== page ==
Mobile phone: Brain tumour pandemic is imminent- Report

2010-06-24
THE PUNCH Newspaper- Nnaemeka Meribe

If you are in the habit of making long calls with your mobile phone, you face a higher risk of developing brain tumour-especially when you carry on with it for many years. That is, if new claims by scientists are anything to go by.



Scientists in the United States warned last week that their latest findings raised the possibility of ‘a brain tumour pandemic.’ The findings definitely have implications for those Nigerians who spend long hours almost on a daily basis making free night calls offered by some telecom firms. That, however, is if they continue the practice for over 10 years.



Over 25 epidemiologic studies, along with experimental research, have tried to investigate the possible link between mobile phone use and the risk of brain and salivary gland tumours, but results have been inconclusive or even contradictory.



So contentious has the issue been that the World Health Organisation, through one of its agencies, the International Agency for Research on Cancer, had to intervene by facilitating a study done by Interphone on the subject.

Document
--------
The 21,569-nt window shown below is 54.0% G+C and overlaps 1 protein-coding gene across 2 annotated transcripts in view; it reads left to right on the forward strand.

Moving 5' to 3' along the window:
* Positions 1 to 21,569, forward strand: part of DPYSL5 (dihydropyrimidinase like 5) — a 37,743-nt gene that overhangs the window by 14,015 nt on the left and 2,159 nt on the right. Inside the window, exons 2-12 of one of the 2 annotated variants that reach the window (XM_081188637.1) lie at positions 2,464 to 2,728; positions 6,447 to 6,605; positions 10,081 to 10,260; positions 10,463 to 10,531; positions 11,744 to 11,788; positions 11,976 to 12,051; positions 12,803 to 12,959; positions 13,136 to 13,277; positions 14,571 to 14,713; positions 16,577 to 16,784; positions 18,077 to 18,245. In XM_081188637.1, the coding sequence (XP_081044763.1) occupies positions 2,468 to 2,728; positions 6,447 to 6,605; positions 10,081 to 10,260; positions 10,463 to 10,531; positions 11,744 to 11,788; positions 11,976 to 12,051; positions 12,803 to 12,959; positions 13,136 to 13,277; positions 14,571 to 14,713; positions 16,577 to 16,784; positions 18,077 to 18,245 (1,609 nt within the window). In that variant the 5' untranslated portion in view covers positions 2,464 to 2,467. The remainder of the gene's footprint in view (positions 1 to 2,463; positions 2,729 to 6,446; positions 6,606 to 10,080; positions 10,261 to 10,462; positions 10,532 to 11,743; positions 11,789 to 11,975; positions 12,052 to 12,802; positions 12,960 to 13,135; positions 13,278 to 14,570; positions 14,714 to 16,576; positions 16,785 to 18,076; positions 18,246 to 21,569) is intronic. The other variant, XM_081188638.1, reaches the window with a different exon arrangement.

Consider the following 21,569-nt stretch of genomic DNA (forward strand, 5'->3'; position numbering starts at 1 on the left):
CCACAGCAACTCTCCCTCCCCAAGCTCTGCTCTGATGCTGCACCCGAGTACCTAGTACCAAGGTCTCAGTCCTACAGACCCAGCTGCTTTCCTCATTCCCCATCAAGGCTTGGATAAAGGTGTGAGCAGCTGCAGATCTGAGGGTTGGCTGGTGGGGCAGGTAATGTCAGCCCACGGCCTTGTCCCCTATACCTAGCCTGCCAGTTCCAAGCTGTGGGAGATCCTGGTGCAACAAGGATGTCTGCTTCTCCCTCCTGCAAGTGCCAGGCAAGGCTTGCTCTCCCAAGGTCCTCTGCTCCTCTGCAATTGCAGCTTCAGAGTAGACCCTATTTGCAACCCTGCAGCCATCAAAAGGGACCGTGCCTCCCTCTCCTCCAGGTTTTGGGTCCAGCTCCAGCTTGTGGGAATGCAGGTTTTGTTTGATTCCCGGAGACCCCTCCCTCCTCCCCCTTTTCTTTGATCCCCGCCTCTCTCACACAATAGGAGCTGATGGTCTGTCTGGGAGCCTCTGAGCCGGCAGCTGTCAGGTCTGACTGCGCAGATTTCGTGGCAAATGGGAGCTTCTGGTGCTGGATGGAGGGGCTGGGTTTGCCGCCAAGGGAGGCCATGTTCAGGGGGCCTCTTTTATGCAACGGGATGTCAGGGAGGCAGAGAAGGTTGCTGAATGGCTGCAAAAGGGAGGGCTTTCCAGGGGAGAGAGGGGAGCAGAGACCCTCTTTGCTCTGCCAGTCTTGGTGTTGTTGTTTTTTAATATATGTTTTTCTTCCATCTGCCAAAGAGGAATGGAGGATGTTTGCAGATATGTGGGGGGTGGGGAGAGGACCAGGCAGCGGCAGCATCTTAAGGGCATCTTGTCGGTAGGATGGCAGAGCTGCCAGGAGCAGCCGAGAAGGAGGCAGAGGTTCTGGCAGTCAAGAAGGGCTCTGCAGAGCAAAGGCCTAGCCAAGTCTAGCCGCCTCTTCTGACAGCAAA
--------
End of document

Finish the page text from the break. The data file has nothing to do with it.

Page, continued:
But the almost £20m decade-long investigation, said to be the largest study ever conducted on mobile phone use and cancer risk, seemed not to have helped matters as its findings were not conclusive.



The study, published online in May 2010 in the International Journal of Epidemiology, found that those who use their mobile phone the most over a 10-year period were more likely to be diagnosed with brain tumours than others, but added that “biases and error limit the strength of the conclusions we can draw from these analyses and prevent a causal interpretation.”